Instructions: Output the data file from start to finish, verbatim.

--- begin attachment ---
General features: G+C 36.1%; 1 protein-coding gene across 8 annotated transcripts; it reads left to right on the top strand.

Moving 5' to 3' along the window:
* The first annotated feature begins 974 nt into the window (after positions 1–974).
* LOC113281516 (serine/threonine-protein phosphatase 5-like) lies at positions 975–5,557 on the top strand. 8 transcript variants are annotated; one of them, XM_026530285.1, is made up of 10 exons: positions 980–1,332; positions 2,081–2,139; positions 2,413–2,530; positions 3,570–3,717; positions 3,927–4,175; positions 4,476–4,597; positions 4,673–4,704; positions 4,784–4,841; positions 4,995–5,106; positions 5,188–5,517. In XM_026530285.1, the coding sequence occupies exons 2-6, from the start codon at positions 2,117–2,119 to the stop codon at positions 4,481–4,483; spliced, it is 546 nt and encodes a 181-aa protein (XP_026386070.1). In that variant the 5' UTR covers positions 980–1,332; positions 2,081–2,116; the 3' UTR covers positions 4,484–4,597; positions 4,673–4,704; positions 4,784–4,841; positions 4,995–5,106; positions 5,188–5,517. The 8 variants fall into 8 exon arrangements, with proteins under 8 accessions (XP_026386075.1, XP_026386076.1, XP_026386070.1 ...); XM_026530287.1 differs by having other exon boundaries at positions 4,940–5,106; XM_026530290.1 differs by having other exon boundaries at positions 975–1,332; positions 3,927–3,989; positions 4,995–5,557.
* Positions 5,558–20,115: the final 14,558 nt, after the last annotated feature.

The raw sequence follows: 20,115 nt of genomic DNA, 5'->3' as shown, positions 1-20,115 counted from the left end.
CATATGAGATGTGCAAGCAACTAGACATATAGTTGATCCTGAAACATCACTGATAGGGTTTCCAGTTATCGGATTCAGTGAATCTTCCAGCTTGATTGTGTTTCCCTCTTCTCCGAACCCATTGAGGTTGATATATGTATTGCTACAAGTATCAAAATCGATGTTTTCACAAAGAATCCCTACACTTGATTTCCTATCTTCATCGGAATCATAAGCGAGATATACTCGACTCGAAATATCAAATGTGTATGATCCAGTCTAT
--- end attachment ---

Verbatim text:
General features: G+C 36.1%; 1 protein-coding gene across 8 annotated transcripts; it reads left to right on the top strand.

Moving 5' to 3' along the window:
* The first annotated feature begins 974 nt into the window (after positions 1–974).
* LOC113281516 (serine/threonine-protein phosphatase 5-like) lies at positions 975–5,557 on the top strand. 8 transcript variants are annotated; one of them, XM_026530285.1, is made up of 10 exons: positions 980–1,332; positions 2,081–2,139; positions 2,413–2,530; positions 3,570–3,717; positions 3,927–4,175; positions 4,476–4,597; positions 4,673–4,704; positions 4,784–4,841; positions 4,995–5,106; positions 5,188–5,517. In XM_026530285.1, the coding sequence occupies exons 2-6, from the start codon at positions 2,117–2,119 to the stop codon at positions 4,481–4,483; spliced, it is 546 nt and encodes a 181-aa protein (XP_026386070.1). In that variant the 5' UTR covers positions 980–1,332; positions 2,081–2,116; the 3' UTR covers positions 4,484–4,597; positions 4,673–4,704; positions 4,784–4,841; positions 4,995–5,106; positions 5,188–5,517. The 8 variants fall into 8 exon arrangements, with proteins under 8 accessions (XP_026386075.1, XP_026386076.1, XP_026386070.1 ...); XM_026530287.1 differs by having other exon boundaries at positions 4,940–5,106; XM_026530290.1 differs by having other exon boundaries at positions 975–1,332; positions 3,927–3,989; positions 4,995–5,557.
* Positions 5,558–20,115: the final 14,558 nt, after the last annotated feature.

The raw sequence follows: 20,115 nt of genomic DNA, 5'->3' as shown, positions 1-20,115 counted from the left end.
CATATGAGATGTGCAAGCAACTAGACATATAGTTGATCCTGAAACATCACTGATAGGGTTTCCAGTTATCGGATTCAGTGAATCTTCCAGCTTGATTGTGTTTCCCTCTTCTCCGAACCCATTGAGGTTGATATATGTATTGCTACAAGTATCAAAATCGATGTTTTCACAAAGAATCCCTACACTTGATTTCCTATCTTCATCGGAATCATAAGCGAGATATACTCGACTCGAAATATCAAATGTGTATGATCCAGTCTAT